At the same time, Africa has high energy poverty: Nearly 600 million Africans have no access to electricity, an additional 150 million Africans have unreliable electricity access and ~900 million Africans have no access to clean cooking solutions. The regulatory status quo and cash deprived utility companies make power relatively expensive in Africa.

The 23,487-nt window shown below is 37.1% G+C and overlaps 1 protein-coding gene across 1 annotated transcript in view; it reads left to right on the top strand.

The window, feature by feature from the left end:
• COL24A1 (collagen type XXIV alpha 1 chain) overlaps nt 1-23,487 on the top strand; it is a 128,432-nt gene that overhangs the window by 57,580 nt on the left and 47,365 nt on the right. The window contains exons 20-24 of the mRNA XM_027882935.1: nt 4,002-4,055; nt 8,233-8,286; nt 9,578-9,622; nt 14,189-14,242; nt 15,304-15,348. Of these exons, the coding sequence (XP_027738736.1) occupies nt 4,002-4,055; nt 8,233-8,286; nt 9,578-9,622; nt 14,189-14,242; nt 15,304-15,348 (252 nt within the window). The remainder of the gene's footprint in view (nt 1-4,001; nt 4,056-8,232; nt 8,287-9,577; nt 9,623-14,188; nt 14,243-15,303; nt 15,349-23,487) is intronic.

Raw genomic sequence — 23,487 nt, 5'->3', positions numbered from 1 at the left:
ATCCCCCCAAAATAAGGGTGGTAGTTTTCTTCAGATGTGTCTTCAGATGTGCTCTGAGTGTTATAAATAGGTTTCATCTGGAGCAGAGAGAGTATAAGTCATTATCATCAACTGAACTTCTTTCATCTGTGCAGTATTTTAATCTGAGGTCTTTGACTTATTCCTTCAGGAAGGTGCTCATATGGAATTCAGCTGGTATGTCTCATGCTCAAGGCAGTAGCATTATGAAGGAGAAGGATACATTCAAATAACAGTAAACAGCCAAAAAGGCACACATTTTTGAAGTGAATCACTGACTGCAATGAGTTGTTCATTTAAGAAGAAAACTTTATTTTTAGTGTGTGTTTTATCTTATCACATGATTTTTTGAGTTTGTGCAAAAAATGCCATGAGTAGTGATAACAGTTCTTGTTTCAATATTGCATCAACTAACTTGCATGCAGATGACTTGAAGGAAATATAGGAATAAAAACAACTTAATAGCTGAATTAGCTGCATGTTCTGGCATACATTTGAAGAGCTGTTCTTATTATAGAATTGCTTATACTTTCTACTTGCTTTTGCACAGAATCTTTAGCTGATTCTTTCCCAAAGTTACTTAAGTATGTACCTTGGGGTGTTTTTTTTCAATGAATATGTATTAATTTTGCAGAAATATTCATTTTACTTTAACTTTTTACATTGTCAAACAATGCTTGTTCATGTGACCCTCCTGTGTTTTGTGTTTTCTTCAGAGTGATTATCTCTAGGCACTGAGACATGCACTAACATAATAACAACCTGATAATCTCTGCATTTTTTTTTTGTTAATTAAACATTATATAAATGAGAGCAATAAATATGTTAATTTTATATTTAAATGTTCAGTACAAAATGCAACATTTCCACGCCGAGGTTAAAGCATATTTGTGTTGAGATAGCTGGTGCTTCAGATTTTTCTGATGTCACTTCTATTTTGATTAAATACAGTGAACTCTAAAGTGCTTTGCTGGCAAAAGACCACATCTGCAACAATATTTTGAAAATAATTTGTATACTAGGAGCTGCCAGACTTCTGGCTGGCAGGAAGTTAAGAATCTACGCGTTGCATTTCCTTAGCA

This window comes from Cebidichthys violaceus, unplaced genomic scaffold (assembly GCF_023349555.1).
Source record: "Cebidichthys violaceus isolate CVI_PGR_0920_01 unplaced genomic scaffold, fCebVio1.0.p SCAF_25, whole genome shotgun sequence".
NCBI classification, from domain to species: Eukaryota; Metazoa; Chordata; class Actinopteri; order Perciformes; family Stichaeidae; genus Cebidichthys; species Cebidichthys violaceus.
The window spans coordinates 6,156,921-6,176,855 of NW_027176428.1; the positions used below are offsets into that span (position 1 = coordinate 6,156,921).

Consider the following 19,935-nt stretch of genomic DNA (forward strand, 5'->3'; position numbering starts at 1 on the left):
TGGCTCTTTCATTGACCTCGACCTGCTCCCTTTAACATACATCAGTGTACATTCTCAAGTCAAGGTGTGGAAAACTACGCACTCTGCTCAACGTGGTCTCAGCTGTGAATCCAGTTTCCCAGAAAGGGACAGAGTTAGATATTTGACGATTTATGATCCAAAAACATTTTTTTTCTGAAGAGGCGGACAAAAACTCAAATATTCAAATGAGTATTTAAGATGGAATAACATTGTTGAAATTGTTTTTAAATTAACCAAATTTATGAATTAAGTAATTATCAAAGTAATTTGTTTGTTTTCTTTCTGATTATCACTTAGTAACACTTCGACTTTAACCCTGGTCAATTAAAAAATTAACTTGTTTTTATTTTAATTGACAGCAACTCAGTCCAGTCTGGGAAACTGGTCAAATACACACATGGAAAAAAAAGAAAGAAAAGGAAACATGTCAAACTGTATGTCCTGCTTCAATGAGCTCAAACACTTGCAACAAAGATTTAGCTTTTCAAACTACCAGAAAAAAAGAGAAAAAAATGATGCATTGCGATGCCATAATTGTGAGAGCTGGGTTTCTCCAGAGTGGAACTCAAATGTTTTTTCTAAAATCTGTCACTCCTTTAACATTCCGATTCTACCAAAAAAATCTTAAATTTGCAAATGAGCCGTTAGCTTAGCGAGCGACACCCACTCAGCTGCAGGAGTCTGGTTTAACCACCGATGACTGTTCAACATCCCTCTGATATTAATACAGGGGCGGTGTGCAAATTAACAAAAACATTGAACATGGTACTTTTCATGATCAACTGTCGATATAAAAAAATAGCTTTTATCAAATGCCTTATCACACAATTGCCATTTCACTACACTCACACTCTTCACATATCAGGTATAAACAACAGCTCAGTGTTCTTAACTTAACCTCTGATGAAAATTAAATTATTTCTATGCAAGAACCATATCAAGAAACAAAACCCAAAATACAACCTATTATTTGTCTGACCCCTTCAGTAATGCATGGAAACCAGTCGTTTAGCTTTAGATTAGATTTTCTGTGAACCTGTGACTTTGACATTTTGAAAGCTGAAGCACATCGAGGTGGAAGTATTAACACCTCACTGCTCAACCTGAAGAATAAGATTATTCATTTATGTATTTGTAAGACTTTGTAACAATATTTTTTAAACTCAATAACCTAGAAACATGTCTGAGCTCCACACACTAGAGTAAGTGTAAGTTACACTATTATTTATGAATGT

The most climate-friendly scenario to reach universal energy access in Africa is also the most cost-effective, but it does require more upfront investment. Installing renewable energy production (and storage to tackle intermittency) already is cheaper than adding fossil-fuel powered capacity. Africa can provide energy access for all by 2030 with 30% lower costs per kWh, reducing total emissions related to energy generation by ~80%, and emissions per MWh by well over 90%, (all compared to 2040 stated policy), according to the UNFCCC energy pathways report. This does require a new approach to investment. While the overall costs are lower, the green scenario requires 40% higher upfront investment than the current stated policy pathway and 18% higher than the pathway that keeps emissions constant.